Can be set, to change the value.
Throws an INVALID_STATE_ERR exception if the control is neither date- or time-based nor numeric.


My recommendation? Don’t use jQuery at all. I had the same problem as you. I found that $('#my_input').val() always return some weird result.

Try to use document.getElementById('my_input').valueAsNumber instead of $("#my_input").val(); and then, use Number(your_value_retrieved) to try to create a Number. If the value is NaN, you know certainly that that’s not a number.

One thing to add is when you write a number on the input, the input will actually accept almost any character (I can write the euro sign, a dollar, and all of other special characters), so it is best to retrieve the value using .valueAsNumber instead of using jQuery.

Oh, and BTW, that allows your users to add internationalization (i.e.: support commas instead of dots to create decimal numbers). Just let the Number() object to create something for you and it will be decimal-safe, so to speak.


When you call $("#my_input").val(); it returns as string variable. So use parseFloat and parseIntfor converting.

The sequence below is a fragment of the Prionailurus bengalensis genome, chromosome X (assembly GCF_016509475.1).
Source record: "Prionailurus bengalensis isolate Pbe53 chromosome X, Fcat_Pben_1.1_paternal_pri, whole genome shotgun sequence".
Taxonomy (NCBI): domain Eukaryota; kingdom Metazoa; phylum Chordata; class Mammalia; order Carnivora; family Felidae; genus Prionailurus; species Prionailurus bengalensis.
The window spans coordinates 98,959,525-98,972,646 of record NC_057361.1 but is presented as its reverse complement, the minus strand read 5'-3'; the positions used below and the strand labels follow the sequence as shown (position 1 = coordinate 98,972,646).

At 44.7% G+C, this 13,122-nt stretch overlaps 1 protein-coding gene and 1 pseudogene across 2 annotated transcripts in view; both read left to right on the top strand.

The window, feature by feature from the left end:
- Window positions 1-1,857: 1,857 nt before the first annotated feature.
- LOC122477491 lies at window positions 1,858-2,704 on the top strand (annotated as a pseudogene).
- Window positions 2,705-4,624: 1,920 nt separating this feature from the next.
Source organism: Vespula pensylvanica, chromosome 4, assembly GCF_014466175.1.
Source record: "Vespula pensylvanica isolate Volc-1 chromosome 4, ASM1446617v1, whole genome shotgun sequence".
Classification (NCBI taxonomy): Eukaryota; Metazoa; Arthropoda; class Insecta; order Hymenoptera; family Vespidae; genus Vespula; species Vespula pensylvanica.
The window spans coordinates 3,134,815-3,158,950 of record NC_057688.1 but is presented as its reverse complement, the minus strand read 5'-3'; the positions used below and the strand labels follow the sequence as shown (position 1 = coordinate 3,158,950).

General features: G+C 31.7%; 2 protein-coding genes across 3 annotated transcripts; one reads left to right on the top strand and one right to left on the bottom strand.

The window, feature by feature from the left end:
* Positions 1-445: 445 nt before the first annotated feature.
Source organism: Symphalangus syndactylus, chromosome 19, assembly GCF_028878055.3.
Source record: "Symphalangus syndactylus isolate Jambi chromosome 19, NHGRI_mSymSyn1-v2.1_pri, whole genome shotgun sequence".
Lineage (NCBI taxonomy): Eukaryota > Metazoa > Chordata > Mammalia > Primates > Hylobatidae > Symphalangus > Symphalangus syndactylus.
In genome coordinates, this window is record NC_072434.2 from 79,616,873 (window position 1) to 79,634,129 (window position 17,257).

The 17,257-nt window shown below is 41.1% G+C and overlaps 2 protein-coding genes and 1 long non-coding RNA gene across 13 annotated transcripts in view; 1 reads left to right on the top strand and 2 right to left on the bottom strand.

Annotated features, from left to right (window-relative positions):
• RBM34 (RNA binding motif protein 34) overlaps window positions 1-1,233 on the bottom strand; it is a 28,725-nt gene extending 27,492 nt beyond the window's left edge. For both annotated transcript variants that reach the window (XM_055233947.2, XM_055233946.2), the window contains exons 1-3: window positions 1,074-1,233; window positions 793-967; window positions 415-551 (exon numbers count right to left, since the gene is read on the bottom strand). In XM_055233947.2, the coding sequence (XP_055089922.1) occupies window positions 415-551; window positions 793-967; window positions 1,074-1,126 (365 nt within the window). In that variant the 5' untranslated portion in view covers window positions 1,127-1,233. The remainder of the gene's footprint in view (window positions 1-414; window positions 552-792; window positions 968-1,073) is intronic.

When you use parseFloat your desktop or phone ITSELF understands the meaning of variable.

And plus you can convert a float to string by using toFixed which has an argument the count of digits as below:

var i = 0.011;
var ss = i.toFixed(2); //It returns 0.01


I have not found a perfect solution but the best I could do was to use type=”tel” and disable html5 validation (formnovalidate):

<input name="txtTest" type="tel" value="1,200.00" formnovalidate="formnovalidate" />

If the user puts in a comma it will output with the comma in every modern browser i tried (latest FF, IE, edge, opera, chrome, safari desktop, android chrome).

The main problem is:

  • Mobile users will see their phone keyboard which may be different
    than the number keyboard.
  • Even worse the phone keyboard may not even have a key for a comma.

For my use case I only had to:

  • Display the initial value with a comma (firefox strips it out for
  • Not fail html5 validation (if there is a comma)
  • Have the field read exactly as input (with a possible comma)

If you have a similar requirement this should work for you.

Note: I did not like the support of the pattern attribute. The formnovalidate seems to work much better.


Sounds like you’d like to use toLocaleString() on your numeric inputs.

See https://developer.mozilla.org/en-US/docs/Web/JavaScript/Reference/Global_Objects/Number/toLocaleString for its usage.

Localization of numbers in JS is also covered in Internationalization(Number formatting "num.toLocaleString()") not working for chrome